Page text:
On this day in history : 9th October 1799 – The sinking of HMS Lutine…. Later its bell is salvaged and presented to shipping insurers Lloyds of London – where it is rung to mark the loss of a ship – or indeed the safe return….
Lutine was a French frigate and was launched in 1779…. As one of the sixteen ships handed over to Britain on the 18th of December 1793, following the end of the Siege of Toulon, it was then to serve in the Royal Navy….
Carrying a cargo of gold Lutine sank in a violent storm at Vlieland, in the West Frisian Islands off the cost of the northern Netherlands…. All but one of the 240 onboard perished….
The shifting sandbanks of the region were always going to make it nigh on impossible to conduct a truly successful salvage operation – most of the cargo has never been recovered…. It is estimated around £1.2m (the equivalent in today’s terms being £119m) in bullion and coins went down with the ship – an exact figure cannot be determined as a later fire at Lloyd’s destroyed all records…. The gold had been destined to provide the banks in Hamburg with funds to try and prevent a stock market crash….
The gold was insured by Lloyds of London, who paid the claim out in full – which meant the lost cargo now belonged to them…. On the 29th of October 1799 instructions were issued to attempt to recover the gold and in December 1799 salvage operations began…. With the shifting sands the ship was rapidly filling with silt…. Over the years various salvage attempts have yielded small recoveries but only amounting to a fraction of what lies down there….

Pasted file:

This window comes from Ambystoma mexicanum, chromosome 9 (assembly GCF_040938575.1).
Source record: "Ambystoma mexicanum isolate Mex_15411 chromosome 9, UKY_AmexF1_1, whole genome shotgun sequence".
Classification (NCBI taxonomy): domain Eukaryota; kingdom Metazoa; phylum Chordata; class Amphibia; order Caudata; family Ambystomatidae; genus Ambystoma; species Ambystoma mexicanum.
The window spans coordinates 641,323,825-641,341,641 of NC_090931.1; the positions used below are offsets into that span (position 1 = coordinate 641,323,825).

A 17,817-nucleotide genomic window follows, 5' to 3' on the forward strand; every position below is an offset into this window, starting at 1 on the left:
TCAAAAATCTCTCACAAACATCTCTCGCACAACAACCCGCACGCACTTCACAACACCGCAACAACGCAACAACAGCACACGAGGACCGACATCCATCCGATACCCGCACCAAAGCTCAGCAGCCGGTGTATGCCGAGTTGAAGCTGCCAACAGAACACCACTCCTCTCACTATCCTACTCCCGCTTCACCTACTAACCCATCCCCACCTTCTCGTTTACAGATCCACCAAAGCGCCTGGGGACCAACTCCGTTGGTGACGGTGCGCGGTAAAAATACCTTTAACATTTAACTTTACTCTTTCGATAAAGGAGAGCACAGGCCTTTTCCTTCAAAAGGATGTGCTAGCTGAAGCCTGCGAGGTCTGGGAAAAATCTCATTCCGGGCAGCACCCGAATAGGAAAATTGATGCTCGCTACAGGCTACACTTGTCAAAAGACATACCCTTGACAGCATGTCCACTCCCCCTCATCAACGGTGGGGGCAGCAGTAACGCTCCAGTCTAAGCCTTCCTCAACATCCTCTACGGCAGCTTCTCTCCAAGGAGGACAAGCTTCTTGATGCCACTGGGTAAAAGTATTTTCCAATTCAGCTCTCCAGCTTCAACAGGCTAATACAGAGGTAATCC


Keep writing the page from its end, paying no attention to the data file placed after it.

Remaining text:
The ship’s bell was recovered on the 17th of July 1858 – it was found tangled in chains between the rudder and ship’s wheel…. It weighs 106lb and is 18in in diameter – engraved upon it is ‘ST. JEAN – 1779’ – nobody knows why this name does not correspond to the Lutine…. The bell was installed in The Royal Exchange in 1859, hanging from the rostrum in the underwriting room at Lloyds…. It was rung every time news of an overdue ship was received; one toll for a loss and two for a safe arrival into port…. The last time it was rung for a ship’s loss was in 1979 – and the return of an overdue ship in 1989…. The bell has developed a crack and so ‘ringing the news’ for shipping has now ceased…. Nowadays it only tolls for the passing of a member of the Royal family – as it was for when Princess Diana died and the death of the Queen Mother….
When Lloyds moved in 1929 the Lutine Bell was installed in the new premises in Leadenhall Street and then in 1958 it was relocated to Lloyds’ headquarters in Lime Street…. Since 1986 it has been situated in the most recent Lime Street headquarters….